- Trespass Upon Grounds or Facilities of a School, Florida Statute § 810.097 — An alleged offender commits a second-degree misdemeanor if he or she does not have legitimate business on the campus or any other authorization, license, or invitation to enter or remain upon school property, or is a student currently under suspension or expulsion and enters or remains upon the campus or any other facility owned by any such school. If the alleged offender enters or remains upon the campus or other facility of a school after the principal of such school, or his or her designee, has directed the alleged offender to leave such campus or facility or not to enter upon the campus or facility, trespass upon the grounds of a school facility is a first-degree misdemeanor.
Criminal Trespass Penalties in Miami
The possible punishments people can be sentenced to if they plead guilty to or are convicted of trespassing offenses depends on how the underlying crimes were classified. Statutory maximums in these cases are generally as follows:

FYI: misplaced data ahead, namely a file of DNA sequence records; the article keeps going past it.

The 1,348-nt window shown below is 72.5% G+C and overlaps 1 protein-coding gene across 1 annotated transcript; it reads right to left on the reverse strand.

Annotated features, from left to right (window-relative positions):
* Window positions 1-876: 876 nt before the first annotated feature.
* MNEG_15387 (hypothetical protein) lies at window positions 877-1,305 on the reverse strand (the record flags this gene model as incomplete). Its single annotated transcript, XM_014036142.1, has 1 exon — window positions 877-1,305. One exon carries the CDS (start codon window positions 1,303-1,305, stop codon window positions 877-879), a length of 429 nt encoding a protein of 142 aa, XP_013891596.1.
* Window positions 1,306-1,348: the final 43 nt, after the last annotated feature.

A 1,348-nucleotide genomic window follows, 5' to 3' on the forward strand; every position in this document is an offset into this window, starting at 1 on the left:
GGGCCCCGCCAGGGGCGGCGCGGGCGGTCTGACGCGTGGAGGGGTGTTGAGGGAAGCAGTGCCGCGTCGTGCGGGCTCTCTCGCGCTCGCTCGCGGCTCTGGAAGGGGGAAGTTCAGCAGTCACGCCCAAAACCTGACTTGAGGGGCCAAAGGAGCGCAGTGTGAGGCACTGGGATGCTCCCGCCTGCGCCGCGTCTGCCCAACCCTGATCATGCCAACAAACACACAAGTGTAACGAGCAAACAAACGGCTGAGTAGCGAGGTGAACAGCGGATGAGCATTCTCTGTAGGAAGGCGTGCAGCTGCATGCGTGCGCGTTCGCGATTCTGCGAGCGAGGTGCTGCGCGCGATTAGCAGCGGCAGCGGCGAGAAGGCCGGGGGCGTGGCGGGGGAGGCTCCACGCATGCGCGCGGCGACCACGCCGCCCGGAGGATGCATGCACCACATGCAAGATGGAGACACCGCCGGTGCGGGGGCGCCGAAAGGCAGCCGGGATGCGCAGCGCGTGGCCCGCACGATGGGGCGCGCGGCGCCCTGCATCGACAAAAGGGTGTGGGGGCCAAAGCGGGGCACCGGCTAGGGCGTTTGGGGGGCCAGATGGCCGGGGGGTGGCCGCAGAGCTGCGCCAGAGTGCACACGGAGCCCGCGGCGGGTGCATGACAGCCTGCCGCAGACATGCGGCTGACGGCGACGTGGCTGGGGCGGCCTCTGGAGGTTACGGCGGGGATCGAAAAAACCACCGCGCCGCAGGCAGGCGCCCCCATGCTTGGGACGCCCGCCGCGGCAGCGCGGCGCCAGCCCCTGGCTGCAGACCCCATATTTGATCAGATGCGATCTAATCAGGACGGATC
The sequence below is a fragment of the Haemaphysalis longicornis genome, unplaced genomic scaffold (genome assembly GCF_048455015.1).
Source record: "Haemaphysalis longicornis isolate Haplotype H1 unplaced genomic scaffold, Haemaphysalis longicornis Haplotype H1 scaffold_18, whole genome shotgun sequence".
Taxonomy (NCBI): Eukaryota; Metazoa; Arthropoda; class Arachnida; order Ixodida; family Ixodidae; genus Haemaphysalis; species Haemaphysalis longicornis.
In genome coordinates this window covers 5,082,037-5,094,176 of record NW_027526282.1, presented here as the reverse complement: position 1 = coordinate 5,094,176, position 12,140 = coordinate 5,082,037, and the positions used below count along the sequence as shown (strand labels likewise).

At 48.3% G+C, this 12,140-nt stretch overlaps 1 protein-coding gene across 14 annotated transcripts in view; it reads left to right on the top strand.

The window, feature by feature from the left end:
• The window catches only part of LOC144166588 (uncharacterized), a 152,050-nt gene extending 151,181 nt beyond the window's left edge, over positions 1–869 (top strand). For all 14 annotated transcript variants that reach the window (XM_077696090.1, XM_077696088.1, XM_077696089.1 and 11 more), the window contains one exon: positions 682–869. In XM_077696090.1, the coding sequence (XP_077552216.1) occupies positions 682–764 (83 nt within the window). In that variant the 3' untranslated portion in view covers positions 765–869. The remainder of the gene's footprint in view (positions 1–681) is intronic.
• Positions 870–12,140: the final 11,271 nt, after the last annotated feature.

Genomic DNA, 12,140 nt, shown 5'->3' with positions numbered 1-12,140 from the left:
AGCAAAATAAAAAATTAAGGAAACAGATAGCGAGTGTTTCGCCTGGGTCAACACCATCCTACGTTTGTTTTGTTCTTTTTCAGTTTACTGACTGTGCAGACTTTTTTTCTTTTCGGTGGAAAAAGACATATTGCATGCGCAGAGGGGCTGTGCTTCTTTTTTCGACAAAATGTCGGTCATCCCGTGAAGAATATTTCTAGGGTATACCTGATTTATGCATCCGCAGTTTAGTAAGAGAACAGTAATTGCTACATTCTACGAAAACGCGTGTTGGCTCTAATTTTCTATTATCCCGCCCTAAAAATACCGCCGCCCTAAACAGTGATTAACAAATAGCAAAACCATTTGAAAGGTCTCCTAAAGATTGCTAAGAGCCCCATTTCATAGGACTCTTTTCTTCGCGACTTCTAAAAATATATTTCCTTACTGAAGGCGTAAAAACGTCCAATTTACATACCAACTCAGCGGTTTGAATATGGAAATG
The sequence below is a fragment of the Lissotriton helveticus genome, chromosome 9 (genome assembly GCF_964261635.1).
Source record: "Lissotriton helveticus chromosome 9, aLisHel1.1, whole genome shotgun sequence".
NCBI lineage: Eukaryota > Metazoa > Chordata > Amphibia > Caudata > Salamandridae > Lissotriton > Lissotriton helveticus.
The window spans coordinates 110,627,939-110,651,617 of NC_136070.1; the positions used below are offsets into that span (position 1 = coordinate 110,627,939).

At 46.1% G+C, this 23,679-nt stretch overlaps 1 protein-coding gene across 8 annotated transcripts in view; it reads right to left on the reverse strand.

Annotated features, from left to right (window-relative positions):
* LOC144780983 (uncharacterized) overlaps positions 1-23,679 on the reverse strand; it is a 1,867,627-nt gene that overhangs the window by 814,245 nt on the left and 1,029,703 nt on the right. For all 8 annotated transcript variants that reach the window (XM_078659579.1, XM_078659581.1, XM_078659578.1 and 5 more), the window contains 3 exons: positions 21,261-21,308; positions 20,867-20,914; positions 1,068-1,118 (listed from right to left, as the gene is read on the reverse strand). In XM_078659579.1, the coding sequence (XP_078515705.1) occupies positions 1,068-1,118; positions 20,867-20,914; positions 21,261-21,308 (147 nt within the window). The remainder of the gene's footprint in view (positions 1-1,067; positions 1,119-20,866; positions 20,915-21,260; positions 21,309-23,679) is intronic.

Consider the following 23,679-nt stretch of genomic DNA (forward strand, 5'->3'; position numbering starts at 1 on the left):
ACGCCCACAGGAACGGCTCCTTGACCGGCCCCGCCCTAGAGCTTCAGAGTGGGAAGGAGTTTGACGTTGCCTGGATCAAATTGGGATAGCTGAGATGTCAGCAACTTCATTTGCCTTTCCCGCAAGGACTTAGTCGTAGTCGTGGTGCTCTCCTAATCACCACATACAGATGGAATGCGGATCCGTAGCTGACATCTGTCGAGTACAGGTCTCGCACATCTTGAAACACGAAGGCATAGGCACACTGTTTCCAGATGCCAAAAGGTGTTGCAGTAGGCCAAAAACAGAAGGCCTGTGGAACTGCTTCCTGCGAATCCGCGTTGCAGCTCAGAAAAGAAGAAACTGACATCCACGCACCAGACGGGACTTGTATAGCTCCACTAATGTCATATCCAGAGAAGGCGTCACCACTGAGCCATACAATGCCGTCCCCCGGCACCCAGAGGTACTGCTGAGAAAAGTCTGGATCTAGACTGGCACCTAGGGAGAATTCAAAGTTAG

- Second-Degree Misdemeanor — Up to six months in jail and/or a fine of up to $500;
- First-Degree Misdemeanor — Up to one year in jail and/or a fine of up to $1,000; or
- Third-Degree Felony — Up to five years in prison and/or a fine of up to $5,000.
It is important to note that the jury instructions for certain trespassing offenses state that the authority to enter upon or remain in property does need not be given in express words, as such permission can be implied from the circumstances. Additionally, a prosecutor must prove beyond a reasonable doubt that an alleged offender “willfully” committed an alleged trespassing offense, meaning that he or she intentionally, knowingly, and purposely broke the law.
Florida Criminal Trespass Resources